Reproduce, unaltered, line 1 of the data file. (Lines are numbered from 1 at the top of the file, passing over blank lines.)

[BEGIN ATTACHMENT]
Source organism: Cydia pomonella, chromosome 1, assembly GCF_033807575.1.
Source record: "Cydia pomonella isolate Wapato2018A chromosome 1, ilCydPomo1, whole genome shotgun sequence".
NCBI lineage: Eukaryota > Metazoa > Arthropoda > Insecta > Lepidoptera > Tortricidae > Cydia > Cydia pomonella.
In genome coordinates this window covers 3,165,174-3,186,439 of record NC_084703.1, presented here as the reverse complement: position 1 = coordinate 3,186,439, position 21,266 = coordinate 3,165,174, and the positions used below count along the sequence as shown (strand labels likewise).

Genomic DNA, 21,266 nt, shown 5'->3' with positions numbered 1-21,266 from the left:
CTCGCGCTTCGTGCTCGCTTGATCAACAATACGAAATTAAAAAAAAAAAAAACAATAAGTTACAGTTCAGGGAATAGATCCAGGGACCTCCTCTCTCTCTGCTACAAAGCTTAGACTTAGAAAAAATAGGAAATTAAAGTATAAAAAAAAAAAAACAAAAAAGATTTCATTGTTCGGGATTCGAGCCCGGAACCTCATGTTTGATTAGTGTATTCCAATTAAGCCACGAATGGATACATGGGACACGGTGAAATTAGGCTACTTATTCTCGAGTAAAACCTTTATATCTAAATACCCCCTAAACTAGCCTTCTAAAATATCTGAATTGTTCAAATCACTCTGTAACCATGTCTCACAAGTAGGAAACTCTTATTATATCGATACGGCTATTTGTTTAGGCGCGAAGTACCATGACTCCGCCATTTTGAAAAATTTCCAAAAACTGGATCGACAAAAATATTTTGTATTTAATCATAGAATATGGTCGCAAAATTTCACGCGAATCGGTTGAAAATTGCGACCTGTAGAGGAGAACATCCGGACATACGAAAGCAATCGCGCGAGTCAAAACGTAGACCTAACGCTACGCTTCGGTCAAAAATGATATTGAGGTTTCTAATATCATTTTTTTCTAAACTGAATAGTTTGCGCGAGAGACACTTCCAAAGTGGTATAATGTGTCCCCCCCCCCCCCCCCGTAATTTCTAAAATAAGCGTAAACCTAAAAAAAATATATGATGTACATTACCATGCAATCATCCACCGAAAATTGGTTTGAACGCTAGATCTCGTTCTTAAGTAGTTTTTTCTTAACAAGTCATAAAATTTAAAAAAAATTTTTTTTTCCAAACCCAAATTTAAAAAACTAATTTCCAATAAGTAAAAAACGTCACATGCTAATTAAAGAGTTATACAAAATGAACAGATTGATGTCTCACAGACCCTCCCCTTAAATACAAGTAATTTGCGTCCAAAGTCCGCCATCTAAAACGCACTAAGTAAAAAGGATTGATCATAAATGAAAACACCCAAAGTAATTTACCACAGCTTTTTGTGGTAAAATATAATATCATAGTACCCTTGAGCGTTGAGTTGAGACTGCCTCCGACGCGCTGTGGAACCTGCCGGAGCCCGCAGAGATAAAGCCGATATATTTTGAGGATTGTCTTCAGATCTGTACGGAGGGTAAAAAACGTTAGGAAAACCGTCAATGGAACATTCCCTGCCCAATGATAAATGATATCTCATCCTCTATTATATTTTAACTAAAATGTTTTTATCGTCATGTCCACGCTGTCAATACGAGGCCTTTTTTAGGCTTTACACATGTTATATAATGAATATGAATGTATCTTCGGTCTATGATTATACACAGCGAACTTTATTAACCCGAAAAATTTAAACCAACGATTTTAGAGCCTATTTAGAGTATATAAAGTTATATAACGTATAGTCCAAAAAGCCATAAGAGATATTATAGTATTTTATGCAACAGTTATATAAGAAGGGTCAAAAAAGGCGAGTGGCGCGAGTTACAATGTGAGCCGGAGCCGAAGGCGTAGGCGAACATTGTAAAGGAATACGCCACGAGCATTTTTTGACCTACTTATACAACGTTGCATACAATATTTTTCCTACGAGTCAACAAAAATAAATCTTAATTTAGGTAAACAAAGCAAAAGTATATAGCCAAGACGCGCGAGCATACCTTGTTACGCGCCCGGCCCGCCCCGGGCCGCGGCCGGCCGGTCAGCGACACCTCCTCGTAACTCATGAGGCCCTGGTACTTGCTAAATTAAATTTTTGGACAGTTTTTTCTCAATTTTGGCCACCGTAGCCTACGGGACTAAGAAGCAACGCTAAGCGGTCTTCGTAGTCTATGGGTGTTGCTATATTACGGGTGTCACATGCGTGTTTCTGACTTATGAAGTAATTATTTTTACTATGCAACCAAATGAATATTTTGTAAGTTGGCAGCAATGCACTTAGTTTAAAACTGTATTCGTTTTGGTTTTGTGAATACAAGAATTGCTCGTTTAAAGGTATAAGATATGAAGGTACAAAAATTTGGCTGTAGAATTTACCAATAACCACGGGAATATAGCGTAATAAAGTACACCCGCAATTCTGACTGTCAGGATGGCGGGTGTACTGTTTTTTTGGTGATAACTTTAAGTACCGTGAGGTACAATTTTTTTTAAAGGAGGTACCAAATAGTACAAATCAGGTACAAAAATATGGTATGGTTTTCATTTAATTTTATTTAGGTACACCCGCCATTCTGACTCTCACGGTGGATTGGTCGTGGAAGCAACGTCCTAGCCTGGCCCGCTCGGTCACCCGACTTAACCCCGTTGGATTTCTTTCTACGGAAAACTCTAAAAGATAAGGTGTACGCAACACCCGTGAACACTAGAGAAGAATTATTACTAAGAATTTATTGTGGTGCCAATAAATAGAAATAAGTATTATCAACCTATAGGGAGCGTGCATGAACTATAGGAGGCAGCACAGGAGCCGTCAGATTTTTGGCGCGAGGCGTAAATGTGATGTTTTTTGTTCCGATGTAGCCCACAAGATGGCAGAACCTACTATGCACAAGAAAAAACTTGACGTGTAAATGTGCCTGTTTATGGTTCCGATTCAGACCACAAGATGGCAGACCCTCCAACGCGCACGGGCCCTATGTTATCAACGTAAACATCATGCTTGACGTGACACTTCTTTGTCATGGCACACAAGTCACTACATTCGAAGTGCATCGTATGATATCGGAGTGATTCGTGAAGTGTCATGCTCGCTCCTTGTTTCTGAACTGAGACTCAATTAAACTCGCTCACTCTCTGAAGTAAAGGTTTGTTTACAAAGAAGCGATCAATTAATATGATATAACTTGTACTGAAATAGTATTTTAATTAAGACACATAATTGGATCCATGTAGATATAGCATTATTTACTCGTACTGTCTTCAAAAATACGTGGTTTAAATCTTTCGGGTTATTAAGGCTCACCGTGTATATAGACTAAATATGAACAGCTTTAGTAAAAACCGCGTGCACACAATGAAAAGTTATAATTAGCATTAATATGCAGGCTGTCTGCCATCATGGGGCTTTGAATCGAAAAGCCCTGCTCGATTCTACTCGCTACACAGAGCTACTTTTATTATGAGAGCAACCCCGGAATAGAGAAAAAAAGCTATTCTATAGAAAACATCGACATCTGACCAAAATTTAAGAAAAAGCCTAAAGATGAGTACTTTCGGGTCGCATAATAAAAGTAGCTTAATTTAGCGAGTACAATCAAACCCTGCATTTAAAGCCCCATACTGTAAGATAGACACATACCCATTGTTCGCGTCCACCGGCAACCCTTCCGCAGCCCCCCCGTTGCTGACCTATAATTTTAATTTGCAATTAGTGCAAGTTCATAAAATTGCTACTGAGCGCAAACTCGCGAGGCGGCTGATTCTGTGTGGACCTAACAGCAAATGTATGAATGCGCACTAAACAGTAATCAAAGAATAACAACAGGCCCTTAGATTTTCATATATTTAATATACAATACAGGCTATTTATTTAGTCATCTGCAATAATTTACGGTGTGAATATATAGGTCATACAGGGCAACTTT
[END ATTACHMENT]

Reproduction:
Source organism: Cydia pomonella, chromosome 1, assembly GCF_033807575.1.